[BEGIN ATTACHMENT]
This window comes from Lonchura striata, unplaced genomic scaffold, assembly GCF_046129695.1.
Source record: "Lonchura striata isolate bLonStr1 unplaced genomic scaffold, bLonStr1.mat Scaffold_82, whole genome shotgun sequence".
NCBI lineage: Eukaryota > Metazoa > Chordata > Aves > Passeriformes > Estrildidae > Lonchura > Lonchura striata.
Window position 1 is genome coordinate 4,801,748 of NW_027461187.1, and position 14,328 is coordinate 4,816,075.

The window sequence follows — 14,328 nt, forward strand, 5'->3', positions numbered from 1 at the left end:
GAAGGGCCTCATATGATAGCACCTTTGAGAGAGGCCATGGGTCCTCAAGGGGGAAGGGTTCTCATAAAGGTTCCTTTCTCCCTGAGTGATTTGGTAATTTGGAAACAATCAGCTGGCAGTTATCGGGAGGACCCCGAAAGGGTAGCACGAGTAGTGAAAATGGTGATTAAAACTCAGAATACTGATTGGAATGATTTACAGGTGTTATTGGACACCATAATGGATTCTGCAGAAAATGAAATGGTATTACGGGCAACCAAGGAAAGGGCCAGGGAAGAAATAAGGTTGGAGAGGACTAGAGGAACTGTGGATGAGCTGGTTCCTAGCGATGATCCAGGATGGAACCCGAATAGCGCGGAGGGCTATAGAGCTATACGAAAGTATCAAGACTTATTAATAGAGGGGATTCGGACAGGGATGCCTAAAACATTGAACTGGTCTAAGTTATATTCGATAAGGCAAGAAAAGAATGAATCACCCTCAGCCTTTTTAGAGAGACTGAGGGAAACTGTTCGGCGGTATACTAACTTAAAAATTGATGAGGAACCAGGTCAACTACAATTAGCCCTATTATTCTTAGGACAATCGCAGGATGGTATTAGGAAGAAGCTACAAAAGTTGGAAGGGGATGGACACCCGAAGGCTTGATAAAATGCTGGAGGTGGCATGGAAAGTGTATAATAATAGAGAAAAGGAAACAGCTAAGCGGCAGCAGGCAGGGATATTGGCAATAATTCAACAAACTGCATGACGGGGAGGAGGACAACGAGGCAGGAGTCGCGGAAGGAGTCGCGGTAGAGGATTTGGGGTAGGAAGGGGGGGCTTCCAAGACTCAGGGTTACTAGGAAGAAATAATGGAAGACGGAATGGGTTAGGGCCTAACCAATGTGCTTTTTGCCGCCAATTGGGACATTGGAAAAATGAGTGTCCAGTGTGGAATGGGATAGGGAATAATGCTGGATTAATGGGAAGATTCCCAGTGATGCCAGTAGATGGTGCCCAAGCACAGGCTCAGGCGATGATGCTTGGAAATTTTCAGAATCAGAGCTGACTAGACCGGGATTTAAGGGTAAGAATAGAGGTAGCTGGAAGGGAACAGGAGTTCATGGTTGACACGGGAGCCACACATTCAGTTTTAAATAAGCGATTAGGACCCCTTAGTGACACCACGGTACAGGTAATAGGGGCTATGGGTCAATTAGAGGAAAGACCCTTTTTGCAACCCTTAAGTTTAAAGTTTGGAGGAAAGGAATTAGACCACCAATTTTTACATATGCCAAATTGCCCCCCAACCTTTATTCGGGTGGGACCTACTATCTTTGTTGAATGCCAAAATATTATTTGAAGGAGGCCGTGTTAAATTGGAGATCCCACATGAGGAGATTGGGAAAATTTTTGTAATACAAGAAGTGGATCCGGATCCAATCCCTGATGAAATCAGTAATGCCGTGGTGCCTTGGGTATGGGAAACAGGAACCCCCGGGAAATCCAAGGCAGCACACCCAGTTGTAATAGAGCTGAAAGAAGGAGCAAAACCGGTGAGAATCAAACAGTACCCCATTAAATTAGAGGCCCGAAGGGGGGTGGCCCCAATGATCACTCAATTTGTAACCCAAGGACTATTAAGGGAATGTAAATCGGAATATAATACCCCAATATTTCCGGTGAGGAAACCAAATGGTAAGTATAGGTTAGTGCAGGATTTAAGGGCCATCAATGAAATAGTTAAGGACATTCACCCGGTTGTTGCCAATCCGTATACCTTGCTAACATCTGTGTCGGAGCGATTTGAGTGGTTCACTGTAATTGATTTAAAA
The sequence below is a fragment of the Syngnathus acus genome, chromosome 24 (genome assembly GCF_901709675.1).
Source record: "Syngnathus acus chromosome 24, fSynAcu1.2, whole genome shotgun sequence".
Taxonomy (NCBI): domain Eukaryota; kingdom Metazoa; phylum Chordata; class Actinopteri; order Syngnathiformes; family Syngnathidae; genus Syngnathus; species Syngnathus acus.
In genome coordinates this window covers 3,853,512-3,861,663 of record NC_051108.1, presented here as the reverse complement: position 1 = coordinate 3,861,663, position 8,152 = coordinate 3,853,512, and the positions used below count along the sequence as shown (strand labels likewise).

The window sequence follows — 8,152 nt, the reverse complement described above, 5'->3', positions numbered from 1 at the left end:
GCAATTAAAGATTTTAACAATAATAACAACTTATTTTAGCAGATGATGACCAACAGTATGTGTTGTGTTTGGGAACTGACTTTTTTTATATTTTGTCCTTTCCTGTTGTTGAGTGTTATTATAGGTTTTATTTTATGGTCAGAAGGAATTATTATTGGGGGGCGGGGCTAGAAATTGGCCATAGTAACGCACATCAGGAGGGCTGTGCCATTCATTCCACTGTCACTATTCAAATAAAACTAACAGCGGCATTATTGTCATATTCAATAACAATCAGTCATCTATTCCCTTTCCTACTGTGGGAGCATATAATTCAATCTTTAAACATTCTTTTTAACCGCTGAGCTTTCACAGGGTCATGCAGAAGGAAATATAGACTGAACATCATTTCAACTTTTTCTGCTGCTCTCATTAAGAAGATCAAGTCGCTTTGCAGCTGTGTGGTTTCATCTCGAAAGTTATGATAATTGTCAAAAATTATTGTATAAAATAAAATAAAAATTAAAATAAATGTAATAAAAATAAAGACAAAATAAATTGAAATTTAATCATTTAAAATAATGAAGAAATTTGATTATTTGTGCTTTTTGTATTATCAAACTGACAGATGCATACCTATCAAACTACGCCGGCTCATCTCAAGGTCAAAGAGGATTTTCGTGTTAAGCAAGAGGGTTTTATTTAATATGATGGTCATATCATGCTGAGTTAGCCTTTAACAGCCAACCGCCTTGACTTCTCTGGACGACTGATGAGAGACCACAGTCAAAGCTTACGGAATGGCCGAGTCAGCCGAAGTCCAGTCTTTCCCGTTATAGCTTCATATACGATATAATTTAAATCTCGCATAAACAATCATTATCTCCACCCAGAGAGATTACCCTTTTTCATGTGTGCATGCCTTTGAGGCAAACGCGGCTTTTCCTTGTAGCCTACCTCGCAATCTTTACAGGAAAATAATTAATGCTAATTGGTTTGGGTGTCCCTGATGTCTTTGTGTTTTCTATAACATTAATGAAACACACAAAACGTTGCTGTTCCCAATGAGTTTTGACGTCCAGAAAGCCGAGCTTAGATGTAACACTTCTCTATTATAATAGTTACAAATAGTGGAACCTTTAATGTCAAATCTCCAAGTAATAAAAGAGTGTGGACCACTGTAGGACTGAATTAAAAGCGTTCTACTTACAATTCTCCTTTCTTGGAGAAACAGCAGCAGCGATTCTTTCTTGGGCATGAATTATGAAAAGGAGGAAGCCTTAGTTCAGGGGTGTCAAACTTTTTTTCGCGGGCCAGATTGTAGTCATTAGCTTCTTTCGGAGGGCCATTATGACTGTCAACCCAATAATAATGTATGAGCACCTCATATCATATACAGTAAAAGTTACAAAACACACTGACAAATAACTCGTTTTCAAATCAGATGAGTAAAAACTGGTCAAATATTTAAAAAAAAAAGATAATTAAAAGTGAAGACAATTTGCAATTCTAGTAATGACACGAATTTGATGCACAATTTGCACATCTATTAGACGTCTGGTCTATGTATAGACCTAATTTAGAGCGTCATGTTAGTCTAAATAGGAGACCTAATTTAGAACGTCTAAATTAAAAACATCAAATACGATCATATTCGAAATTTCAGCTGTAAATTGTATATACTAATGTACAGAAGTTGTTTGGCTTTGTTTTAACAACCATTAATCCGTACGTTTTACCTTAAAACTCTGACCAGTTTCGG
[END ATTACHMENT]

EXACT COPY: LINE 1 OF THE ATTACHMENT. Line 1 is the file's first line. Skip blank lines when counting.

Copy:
This window comes from Lonchura striata, unplaced genomic scaffold, assembly GCF_046129695.1.